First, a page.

New York Riveters General Manager Chad Wiseman wanted a faster, more talented team after a disappointing first season. As a result, he signed twelve first-year NWHL players to his roster and practice squad. Which means that the Riveters are playing the most rookies in the league.
The Riveters have six rookie skaters and two rookie goaltenders on their roster. So, it was clear that New York would be depending on its youth long before the puck dropped for the 2016-17 season.
And now, injuries have only added to the pressure that the Riveters’ youngest players have to perform.
It’s been a rough first three weeks of the season for Wiseman’s team. But the potential shown by the rookies brings the promise of better hockey after the Four Nations Cup break. Two rookies off to strong starts were acquired in big offseason trades. And, interestingly enough, they both played their college hockey at Harvard.
D’Oench joined the Riveters as the result of the biggest and most surprising trade of the offseason and, arguably, in the NWHL’s short history. Wiseman acquired D’Oench and $2,000 in cap space in exchange for Alex Carpenter, the Olympian they had chosen as the first pick in the 2015 NWHL Draft.
Needless to say, D’Oench had some big expectations tied to her name before she even signed with the club.
But the diminutive winger wasted no time in winning the hearts of Riveters fans. D’Oench scored two goals (both at even strength) in her first two games in the NWHL. One of those goals was the team’s first of the season scored on Oct. 8 against the Pride. Furthermore, that goal tied the game just 66 seconds after Carpenter, the player D’Oench was dealt for, scored for the Boston Pride.
The New York City kid started the season on New York’s top line after an impressive showing in the preseason. D’Oench has played a major role in the Riveters’ offense, and her nose for the net has been especially relevant. She is the only Riveter with more than one goal thus far this season. Her nine shots on net in three games are outpaced only by Madison Packer.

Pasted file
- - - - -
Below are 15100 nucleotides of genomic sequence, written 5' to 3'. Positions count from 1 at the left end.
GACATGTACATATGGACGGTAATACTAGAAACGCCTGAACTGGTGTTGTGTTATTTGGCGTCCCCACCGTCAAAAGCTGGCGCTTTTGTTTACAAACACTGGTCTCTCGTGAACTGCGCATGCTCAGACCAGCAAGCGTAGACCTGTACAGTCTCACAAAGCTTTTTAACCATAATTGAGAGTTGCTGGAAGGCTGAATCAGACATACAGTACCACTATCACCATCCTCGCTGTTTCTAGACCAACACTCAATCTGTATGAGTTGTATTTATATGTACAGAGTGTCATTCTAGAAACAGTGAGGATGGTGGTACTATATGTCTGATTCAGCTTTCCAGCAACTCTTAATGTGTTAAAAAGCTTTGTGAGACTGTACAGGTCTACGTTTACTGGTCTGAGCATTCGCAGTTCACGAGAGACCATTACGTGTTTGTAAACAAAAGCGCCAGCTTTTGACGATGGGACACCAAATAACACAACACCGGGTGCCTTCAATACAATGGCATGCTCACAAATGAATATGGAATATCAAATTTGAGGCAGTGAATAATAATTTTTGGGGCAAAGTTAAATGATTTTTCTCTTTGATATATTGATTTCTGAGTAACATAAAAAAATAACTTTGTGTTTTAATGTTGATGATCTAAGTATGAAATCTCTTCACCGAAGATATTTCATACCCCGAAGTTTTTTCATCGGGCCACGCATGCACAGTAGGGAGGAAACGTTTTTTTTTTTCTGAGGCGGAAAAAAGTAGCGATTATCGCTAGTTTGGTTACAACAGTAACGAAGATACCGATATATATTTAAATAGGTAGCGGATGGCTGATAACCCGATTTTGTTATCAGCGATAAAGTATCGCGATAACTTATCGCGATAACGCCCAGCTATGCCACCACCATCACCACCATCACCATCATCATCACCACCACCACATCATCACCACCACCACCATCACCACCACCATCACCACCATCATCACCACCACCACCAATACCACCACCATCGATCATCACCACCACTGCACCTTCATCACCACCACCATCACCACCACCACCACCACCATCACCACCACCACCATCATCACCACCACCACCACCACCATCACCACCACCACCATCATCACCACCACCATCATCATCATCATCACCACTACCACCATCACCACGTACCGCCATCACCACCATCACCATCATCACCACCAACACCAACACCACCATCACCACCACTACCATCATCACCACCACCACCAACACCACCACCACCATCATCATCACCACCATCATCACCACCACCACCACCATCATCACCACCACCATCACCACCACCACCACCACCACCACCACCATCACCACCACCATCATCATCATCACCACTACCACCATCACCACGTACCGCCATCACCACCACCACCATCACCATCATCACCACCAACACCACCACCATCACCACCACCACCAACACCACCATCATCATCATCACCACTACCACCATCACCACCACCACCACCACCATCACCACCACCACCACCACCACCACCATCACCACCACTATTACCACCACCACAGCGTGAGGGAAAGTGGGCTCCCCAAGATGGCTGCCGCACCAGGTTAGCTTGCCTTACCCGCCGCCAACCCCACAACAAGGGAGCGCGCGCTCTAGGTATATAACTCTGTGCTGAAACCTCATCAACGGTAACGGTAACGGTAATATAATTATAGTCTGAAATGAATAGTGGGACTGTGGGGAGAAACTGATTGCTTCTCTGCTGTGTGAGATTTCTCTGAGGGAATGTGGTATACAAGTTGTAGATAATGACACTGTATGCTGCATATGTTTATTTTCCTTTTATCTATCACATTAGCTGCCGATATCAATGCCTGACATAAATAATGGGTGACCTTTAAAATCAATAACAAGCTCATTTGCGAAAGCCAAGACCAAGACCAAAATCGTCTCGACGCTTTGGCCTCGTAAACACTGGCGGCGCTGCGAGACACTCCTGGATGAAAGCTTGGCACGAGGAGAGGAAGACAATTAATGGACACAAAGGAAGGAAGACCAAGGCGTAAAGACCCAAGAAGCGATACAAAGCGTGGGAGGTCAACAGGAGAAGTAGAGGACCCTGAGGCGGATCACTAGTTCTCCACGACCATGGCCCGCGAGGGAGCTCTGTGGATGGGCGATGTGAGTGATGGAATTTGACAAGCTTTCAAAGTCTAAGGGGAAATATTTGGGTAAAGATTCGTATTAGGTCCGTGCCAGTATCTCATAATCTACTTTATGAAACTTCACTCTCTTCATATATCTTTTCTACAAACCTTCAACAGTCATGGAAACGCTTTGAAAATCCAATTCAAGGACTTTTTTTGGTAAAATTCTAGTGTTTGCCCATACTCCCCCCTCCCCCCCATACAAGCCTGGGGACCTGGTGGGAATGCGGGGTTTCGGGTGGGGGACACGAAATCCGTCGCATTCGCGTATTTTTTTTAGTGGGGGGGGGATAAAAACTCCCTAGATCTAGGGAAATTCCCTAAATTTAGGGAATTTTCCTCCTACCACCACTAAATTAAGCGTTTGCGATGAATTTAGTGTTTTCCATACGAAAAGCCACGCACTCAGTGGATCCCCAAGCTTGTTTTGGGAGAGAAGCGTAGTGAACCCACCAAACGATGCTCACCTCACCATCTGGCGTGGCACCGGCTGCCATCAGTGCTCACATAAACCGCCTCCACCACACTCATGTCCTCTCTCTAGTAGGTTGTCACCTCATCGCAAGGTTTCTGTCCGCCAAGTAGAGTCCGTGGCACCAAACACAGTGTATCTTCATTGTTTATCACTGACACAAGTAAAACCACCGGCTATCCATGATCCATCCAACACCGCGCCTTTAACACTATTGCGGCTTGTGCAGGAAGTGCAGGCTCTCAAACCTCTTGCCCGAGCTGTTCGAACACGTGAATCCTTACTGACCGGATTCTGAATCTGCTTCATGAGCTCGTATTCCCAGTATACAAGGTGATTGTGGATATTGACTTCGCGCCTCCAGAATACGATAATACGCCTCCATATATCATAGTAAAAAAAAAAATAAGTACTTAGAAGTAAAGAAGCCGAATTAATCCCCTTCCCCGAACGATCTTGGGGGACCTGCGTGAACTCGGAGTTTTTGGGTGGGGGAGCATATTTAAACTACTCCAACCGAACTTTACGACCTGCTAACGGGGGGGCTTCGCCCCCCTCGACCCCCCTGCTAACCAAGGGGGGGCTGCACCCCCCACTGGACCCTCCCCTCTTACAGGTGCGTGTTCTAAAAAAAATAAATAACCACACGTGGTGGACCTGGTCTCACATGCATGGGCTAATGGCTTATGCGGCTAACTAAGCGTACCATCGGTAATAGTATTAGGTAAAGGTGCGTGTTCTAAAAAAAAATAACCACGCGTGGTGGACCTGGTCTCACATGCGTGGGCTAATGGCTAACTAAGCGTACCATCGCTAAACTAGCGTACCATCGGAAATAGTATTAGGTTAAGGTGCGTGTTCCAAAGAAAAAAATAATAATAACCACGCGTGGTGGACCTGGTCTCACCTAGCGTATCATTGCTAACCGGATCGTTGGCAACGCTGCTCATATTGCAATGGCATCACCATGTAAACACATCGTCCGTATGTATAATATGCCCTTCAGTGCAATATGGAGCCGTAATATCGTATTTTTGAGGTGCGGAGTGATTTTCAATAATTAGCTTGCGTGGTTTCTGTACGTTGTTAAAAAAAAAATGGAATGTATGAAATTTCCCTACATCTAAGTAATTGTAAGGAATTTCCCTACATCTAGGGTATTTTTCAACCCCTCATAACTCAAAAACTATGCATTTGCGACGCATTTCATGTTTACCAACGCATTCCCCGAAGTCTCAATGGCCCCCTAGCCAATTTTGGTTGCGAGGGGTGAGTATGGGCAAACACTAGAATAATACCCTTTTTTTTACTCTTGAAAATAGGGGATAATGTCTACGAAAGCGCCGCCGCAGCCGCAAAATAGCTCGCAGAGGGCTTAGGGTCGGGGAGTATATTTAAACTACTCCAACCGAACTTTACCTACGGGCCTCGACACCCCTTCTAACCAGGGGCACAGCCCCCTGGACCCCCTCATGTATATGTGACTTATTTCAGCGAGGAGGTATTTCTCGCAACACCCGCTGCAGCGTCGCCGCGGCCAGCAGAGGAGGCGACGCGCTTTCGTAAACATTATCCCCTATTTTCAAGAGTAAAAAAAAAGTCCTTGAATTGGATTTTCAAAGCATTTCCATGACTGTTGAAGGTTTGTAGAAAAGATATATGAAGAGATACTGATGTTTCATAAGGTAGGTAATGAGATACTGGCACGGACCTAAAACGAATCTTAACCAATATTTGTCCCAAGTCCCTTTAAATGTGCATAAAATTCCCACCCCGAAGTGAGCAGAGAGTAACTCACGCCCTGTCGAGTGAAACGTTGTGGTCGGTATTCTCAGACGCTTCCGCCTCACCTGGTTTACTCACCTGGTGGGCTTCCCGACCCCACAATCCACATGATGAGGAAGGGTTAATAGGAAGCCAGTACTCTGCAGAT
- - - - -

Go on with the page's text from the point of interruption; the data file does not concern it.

D’Oench’s hustle and ability to get shots on net make her stick a great target for her smooth-passing linemates. Amanda Kessel and Janine Weber have shown some chemistry with her in a very short amount of time. Both forwards know to look for her in the slot.
And as D’Oench proved in her four years with the Crimson, she knows how to score goals in front of the net.
Picard is one of the three rookie defensemen that the Riveters added in the offseason. Picard also joined the Riveters in a big trade. Wiseman gave up the rights to Whale rookie sensation Haley Skarupa in order to acquire the Olympian. He then signed her for $17,500, which made Picard the highest-paid rookie not named Kessel on the team.
Wiseman pushed his chips to the center of the table because he believed Picard was an elite defender. And the early returns look promising. Picard has proven to be an ideal partner for the risk-taking, puck-moving Kaleigh Fratkin. Their games appear to complement each other very well and they have been eating up a lot of minutes as the Riveters’ top pairing.
Picard shines in the defensive zone and playing off the puck. She is adept at reading plays and getting where she needs to be to take away a passing lane or to disrupt a shot with a quick stick check. Her high work rate and reliability make her a great fit for Wiseman’s defensive system.
In Picard’s first three games in the NWHL she has registered six shots and picked up one assist. And she has achieved that despite seeing very little power play time on a team that regularly struggles to put shots on net. So, it’s safe to say that Picard is a lot more than just a “stay at home defender.” But it can be easy to overlook her offensive upside on a team with some exceptional offensive defenders.